You think they’re no big deal but they may actually be hurting your rankings. Check out our list of common SEO mistakes and learn how to avoid them.
Messing it up with the lack of (or overuse) SEO keywords
Writing without mindfully incorporating SEO keywords could be decrease the ranking and conversion potential of your website. Remember, you are not just creating exciting content to attract your target audience but Google spider as well, the god of Internet who decides if you’re worthy to be shown on the first page of the searches.
Putting keywords into your blogs or articles just for the sake of playing by the rules is not enough. You have to do it correctly if you want results. Doing your due diligence in researching competitive keywords within your niche is definitely worth it. Take note of Use helpful keyword research tools to explore this area. There are several free options out there, such as Google Ads Keyword Planner, Soovle, and WordStream Free Keyword Tool.
For good measure, make sure you have your important keywords in the following areas:
- Blog title
- Meta description
- Page URL
- Once in subheadings
- Once or twice in the body of your article
There is no need to overdo this and overpopulate write-ups with keywords. Gone are the days of robotic writing and excessive keyword repetition. Google’s AI is smarter everyday, so don’t even think about it. Plus, this could also be a major turn off for your readers.
Forgetting about on-page optimization
Another crucial but unfortunately frequently neglected SEO best practice is on-page optimization. This is not rocket science. It simply involves providing content in these key areas:
- SEO title
- Meta description
- Image names and alt tags
It’s known that Google search engine crawls and puts weight on these things. Next time you’re publishing a blog, releasing new product collection, or have the luxury of time in your hands, do yourself a favor and enable your website’s on-page optimization. Trust us, it’s one of the little things you can do to increase the success of your rankings.
A sluggish website
This day and age of the Internet has made us more impatient than ever and our attention span is poorer than it ever was. No one waits for a slow-loading website, especially not when there’s a competitor with the same product or content at lightning speed. It’s also worth noting that Google takes note of your website’s speed.
Be proactive and check your website’s performance using these free tools:
- GTmetrix – https://gtmetrix.com/
- Page Speed Insights – https://developers.google.com/speed/pagespeed/insights/
- Test My Site – Think with Google – https://testmysite.thinkwithgoogle.com/
- Pingdom Tools – https://tools.pingdom.com/
AppLite has an article about speed optimizations you can make for your site – Technical SEO – The Server-Side Optimizations
Uninformed use of links
Link building is a powerful way to drive traffic to your website and leverage against your competitors. But there is a way for this strategy to work against you and shoo away your readers.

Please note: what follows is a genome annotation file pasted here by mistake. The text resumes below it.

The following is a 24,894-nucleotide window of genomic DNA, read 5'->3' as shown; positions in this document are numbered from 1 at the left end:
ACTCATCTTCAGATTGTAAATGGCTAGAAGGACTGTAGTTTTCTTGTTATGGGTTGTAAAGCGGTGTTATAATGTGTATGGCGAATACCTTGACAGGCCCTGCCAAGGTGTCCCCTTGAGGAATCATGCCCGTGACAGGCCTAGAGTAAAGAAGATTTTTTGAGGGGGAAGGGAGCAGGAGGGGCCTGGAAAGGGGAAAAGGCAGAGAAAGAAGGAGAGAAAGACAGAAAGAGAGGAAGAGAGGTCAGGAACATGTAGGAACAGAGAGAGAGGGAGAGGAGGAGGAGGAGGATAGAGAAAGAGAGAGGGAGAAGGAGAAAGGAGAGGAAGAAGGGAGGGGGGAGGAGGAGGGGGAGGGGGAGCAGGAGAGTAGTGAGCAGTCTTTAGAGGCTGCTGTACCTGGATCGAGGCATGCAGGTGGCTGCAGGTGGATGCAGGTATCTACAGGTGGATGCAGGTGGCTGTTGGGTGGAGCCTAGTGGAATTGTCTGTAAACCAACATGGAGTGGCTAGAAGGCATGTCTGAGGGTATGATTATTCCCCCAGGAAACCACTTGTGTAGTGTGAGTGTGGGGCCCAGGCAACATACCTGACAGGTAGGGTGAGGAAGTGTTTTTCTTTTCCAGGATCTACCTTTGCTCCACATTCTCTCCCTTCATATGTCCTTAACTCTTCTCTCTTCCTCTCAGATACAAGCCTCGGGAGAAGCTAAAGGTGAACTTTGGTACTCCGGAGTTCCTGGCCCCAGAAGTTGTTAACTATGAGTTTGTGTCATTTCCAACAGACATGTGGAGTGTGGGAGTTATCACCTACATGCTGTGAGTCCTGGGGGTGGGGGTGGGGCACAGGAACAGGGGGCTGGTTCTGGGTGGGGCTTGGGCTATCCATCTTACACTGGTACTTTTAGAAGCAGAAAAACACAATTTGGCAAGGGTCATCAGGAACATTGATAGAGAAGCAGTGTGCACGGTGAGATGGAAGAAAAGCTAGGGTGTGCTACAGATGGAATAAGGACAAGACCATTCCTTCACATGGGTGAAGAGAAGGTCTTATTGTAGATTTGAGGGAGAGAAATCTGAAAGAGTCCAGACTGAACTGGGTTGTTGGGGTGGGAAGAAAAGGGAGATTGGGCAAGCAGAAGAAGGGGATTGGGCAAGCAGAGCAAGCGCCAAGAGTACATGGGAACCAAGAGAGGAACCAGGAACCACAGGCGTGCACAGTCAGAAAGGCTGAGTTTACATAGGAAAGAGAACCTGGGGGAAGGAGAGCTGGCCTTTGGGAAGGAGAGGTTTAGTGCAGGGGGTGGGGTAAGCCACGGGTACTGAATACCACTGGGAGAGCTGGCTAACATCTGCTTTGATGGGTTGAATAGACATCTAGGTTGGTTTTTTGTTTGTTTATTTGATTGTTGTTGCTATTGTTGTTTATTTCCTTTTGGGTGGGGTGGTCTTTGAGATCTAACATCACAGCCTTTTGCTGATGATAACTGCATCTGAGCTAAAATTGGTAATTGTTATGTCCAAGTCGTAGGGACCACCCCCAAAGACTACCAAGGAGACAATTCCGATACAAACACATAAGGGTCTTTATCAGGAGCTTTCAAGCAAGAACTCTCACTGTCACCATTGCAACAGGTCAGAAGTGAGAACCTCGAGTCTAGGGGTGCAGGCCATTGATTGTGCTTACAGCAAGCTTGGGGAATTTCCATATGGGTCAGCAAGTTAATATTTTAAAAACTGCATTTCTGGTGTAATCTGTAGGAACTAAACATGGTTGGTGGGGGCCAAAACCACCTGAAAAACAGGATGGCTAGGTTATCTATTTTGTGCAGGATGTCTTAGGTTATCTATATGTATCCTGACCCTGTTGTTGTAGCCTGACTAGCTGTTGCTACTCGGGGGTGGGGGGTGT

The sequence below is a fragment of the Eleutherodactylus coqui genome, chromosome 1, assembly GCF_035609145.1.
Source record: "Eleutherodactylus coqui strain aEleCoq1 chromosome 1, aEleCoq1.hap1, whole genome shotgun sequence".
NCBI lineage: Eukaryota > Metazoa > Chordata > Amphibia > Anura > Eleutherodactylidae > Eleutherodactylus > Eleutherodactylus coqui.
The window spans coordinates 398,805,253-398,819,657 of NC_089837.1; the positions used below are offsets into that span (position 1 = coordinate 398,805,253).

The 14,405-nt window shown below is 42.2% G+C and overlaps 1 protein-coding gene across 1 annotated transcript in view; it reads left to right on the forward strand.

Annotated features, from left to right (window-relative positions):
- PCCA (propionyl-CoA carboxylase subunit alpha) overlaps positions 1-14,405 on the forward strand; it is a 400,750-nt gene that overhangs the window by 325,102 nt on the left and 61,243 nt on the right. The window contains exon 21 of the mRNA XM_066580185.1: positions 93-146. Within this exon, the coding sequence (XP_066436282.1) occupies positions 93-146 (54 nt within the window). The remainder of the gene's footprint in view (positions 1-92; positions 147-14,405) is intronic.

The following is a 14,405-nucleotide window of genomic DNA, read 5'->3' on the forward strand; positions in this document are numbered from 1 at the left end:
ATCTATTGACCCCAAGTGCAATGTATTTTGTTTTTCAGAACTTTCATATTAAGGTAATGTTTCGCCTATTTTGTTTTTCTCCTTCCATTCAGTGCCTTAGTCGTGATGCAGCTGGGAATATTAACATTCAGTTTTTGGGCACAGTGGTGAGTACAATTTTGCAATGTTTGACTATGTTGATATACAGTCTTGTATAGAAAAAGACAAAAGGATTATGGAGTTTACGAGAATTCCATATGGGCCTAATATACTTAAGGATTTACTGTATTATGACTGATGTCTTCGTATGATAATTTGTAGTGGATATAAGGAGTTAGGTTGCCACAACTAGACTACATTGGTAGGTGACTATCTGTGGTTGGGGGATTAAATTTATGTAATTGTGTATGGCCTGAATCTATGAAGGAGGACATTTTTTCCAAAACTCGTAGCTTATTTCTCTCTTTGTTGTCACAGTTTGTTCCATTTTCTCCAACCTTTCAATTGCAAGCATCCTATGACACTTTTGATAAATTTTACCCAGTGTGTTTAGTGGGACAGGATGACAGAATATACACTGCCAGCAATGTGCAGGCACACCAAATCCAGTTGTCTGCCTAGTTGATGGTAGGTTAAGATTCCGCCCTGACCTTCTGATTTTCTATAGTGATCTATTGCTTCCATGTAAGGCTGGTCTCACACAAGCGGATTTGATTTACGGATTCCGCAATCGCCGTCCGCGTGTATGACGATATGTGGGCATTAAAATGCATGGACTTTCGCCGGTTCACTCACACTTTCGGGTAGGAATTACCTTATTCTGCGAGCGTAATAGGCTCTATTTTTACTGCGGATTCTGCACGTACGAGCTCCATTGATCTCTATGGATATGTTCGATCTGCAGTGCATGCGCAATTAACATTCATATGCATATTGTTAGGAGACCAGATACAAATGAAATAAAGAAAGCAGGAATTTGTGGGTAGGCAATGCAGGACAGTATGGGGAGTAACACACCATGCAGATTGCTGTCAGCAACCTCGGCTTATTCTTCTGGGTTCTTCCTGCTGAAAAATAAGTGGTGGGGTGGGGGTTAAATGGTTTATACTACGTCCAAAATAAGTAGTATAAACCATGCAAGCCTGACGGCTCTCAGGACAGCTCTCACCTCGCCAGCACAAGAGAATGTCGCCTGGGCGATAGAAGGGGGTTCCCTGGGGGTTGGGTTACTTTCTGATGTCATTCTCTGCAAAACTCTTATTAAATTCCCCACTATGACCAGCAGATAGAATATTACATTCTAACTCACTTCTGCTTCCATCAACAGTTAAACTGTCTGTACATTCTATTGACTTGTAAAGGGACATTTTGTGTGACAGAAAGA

- Too many outbound links – As a rule of thumb, limit outbound links to two to five per every 1,000-word article.
- Dedicating important keywords and long-tail keywords (which catch readers’ attention) to outbound links.
- Links opening to same window instead of a new one. Inspect links in previously written articles and make sure they open to a new window. Usually, CRMs, such as Shopify, show on your dashboard which articles are bouncing. Keep outbound links in the second and last paragraph.
- Links to unreputable sites. Outbound link only to credible websites, such as scientific publications, journals, or whatever is deemed an authority site for your niche (Buzzfeed, Vox, Martha Stewart, etc.) stay away from spammy, possibly fake news websites. Google is cracking down on these types of sites, and if you’re not careful, you could be found guilty by association.
- Not doing inbound links. Doing so piques your reader’s interest to another article or perhaps a product they might like. Season well-written articles with at least five inbound links, with most of it strategically located in the upper part of the article.
A site that is not mobile-ready
With people always on the go and the rise of more powerful smartphones, it’s no surprise that most people are checking their favorite websites and social media platforms through their phones.
As a matter of fact, recent data reveals that:
- In 2018, 52.2 percent of all website traffic produced worldwide was through mobile phones (Statista 2018).
- A whopping 61.9 percent of paid-search clicks in Google were all generated by consumers on their smartphones.
- In the second quarter of 2017, Facebook reported earning $9.16 billion in advertising revenue of through mobile users, which was a 47 percent increase over the same quarter from the previous year.
If mobile optimization is not one of your top priorities, you can forget about your rankings because you’re not going to get there. Google pushes non-mobile-ready websites to the last pages of the search results. And let’s be honest, who bothers after page 2, right?
Screenshot within the Google Ads dashboard, showing the vast majority of usage from mobile devices.
There are loads of other things you can do if you want bring your a-game with SEO and content marketing. We’d love to help you achieve that, connect with us today.
By: Arrianne del Rosario, Independent Writer for AppLite, LLC.